What is a Heel Decubitus Ulcer?

Has your family member been diagnosed with a left heel decubitus ulcer or a right heel decubitus ulcer? At decubitusulcervictims.com, we strive to educate and enable victims of heel decubitus ulcers to understand their rights relating to their heel decubitus ulcer.

Heel Decubitus Ulcers – What are they and why do they form?

Decubitus ulcers (pressure sores or bedsores) form due to unrelieved pressure on certain areas of the skin. Decubitus ulcers form due to patient neglect and a failure to turn and reposition a patient every 2 hours (the law requires a patient to be turned and repositioned at least every 2 hours). If a nursing home resident or hospital patient is not repositioned every 2 hours, their skin will breakdown and open up into a wound. This wound is called a decubitus ulcer. Decubitus ulcers commonly form on patient’s heels, elbows, buttocks, sacrum and lower back. Specifically, heel decubitus ulcers form when the patient’s heels are not offloaded.

Decubitus Ulcers on the Heels – How are they prevented?

Heel decubitus ulcers are easily preventable through good care. When a patient or nursing home resident is identified as a ‘high risk’ for heel pressure sores, the nursing home or hospital must take preventative measures to ensure the prevention of decubitus ulcers on the heels. Prevention of heel decubiti can be achieved through special offloading heel pressure sore boots, decubitus ulcer preventative creams and regular turning and repositioning of the patient every 2 hours.

Treatment of Heel Decubitus Ulcers

If caught early enough, heel decubitus ulcers can be treated through good care. Treatment options for heel decubitus ulcer wounds include: heel decubitus ulcer creams, offloading heel boots, heel decubitus ulcer wound care and regular offloading and pressure relief every 2 hours.

What are Bilateral Heel Decubitus Ulcers?

Right and Left Decubitus Ulcers

Both right heel and left heel have developed decubitus ulcer (pressure sores)

Bilateral heel decubitus ulcers, or bilateral heel decubiti, means that a patient suffers from heel decubitus wounds on both heels. Meaning a bilateral heel decubitus patient has a decubitus ulcer on both their right heel and their left heel.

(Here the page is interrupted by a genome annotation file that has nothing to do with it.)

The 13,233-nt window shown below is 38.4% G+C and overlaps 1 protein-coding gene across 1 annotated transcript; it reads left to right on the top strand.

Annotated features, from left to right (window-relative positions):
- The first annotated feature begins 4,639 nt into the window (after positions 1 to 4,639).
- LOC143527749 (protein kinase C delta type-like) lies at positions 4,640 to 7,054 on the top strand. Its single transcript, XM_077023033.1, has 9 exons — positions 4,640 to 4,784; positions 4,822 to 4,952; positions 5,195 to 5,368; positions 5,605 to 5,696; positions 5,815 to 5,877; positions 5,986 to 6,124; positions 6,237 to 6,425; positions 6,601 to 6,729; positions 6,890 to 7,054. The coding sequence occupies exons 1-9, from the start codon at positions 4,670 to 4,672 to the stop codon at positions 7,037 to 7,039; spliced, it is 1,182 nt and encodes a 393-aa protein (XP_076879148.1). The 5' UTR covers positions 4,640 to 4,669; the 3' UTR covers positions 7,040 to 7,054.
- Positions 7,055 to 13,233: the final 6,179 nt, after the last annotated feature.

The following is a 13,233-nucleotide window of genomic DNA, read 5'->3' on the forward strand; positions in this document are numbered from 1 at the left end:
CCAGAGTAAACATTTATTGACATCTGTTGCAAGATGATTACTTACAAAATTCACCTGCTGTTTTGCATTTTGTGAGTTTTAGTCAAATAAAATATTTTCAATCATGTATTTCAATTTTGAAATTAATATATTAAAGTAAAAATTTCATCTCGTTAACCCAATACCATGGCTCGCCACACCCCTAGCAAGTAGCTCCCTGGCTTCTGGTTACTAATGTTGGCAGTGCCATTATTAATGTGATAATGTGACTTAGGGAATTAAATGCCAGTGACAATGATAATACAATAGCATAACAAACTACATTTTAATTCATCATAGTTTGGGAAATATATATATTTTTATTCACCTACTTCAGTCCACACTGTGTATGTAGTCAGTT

Heel Decubitus Ulcers – Staging

You may see a “stage” or a “grade” attached to your heel decubitus ulcer wound. Click here to learn more about the staging of heel decubitus ulcers. This is how medical providers determine the severity of the heel pressure sore. A Stage 1 decubitus heel wound is a largely superficial skin deep wound. A Stage 2 decubitus heel ulcer is slightly deeper than a Stage 1, possibly appearing as a heel rash or a heel. A Stage 3 heel decubitus wound, is a cavernous wound with noticeable depth. The surround skin may be compromised and there may be an odorous oozing discharge. A Stage 4 heel decubitus ulcer is usually accompanied by necrosis (dead skin), undermining of the surrounding skin tissue, a deep wound (sometimes with the bone visible) and usually an gangrenous or odorous discharge.

Right and Left Heel Decubitus Ulcers – Health Risks

Heel decubitus ulcers expose the patient to a litany of disease and infection. Due to the anatomical position of the heel pressure sore and its proximity to the patient’s feet, the heel decubitus ulcer can act as an open gateway to infection. Patients who suffer with open heel decubitus ulcers may subsequently develop sepsis, blood infections, amputation, MRSA as a result of the open wounds.

Heel Decubitus Ulcer Lawsuit

If your family member developed a preventable heel decubitus ulcer at a nursing home, ALF or hospital, do the right thing and hold the neglectful staff accountable. Speak with a qualified decubitus ulcer lawyer today and learn your rights in potentially filing a decubitus ulcer lawsuit.

For a free decubitus ulcer case evaluation, contact (561) 316-7207

 

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